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Synopsis

A feminist—and the bestselling author of The Age of American Unreason—looks back at the last pre-feminist generation of men who supposedly had it all and asks: what exactly did they have?

How fabulous was life for men in the 1950s and early 1960s? How real is the world depicted by a television show like Mad Men: a world where visibly successful males, so long as they supported their families and contributed to their firms' profitability, could have midday liaisons, impregnate secretaries, and pimp for clients with impunity? In this engaging, witty, and insightful reappraisal, Susan Jacoby challenges both versions of the story--narratives that either romanticize or demonize men's lives back in the good or bad (you choose) old days. She suggests that there were hidden economic and psychological costs that made this "Rat Pack" reality a fantasy, and she also shows why this illusion still holds sway in the worldview of many (including Republicans and social conservatives such as Mitt Romney) who continue to cherish, long for, and advocate for the days when a family lived on the man's paycheck, and the woman stayed at home where she belonged.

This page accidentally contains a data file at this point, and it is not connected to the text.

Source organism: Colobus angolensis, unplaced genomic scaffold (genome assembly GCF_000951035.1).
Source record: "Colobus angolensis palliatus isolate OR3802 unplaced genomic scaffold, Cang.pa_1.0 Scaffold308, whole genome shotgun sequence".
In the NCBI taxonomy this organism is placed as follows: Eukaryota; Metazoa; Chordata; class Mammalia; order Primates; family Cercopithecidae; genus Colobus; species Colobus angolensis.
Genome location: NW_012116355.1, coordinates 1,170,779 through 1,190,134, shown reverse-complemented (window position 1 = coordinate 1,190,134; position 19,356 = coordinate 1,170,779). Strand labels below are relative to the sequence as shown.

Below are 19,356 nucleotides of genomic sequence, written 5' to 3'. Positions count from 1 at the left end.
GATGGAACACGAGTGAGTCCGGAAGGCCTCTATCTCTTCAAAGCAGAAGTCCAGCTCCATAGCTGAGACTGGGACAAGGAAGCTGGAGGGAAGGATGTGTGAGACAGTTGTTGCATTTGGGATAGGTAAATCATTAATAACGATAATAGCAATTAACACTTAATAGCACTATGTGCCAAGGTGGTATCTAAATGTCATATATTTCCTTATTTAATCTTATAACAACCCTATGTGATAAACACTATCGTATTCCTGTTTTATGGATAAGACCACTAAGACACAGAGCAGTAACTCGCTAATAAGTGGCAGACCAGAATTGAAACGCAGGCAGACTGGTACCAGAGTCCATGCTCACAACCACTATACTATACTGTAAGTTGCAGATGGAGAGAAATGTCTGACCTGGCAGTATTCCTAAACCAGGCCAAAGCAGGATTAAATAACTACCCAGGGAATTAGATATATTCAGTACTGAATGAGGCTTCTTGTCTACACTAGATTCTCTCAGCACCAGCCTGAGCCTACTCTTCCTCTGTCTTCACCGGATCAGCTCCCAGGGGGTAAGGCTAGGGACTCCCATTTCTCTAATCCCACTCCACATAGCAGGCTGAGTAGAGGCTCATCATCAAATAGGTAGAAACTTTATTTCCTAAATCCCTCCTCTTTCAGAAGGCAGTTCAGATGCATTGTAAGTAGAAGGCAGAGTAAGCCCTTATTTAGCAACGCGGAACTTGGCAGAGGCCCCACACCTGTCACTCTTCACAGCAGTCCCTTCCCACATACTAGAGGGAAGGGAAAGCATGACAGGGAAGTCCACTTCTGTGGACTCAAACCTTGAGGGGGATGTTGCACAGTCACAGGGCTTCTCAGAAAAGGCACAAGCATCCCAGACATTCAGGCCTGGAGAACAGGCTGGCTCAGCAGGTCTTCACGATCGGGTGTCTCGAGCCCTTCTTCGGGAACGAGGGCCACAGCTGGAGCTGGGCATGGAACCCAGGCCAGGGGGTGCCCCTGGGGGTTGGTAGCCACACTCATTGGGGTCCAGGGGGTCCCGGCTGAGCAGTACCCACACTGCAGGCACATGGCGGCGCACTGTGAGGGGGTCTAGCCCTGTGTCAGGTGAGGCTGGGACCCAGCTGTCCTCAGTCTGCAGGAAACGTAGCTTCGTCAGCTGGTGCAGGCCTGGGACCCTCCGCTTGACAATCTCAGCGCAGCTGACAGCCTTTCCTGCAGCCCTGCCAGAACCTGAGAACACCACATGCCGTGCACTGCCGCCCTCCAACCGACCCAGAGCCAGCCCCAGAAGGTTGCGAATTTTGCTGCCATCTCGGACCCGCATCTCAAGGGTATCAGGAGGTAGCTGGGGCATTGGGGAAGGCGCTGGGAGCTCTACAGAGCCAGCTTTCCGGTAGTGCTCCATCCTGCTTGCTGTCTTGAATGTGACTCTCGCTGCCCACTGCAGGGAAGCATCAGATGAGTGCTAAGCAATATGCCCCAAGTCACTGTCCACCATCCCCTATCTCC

Our most unsparing chronicler of unreason and an impassioned social provocateur who is always eager to skewer intellectual laziness and cultural myths, Jacoby comes to the unexpected rescue of the last generation of prefeminist men. An electronic dart of wit and insight.

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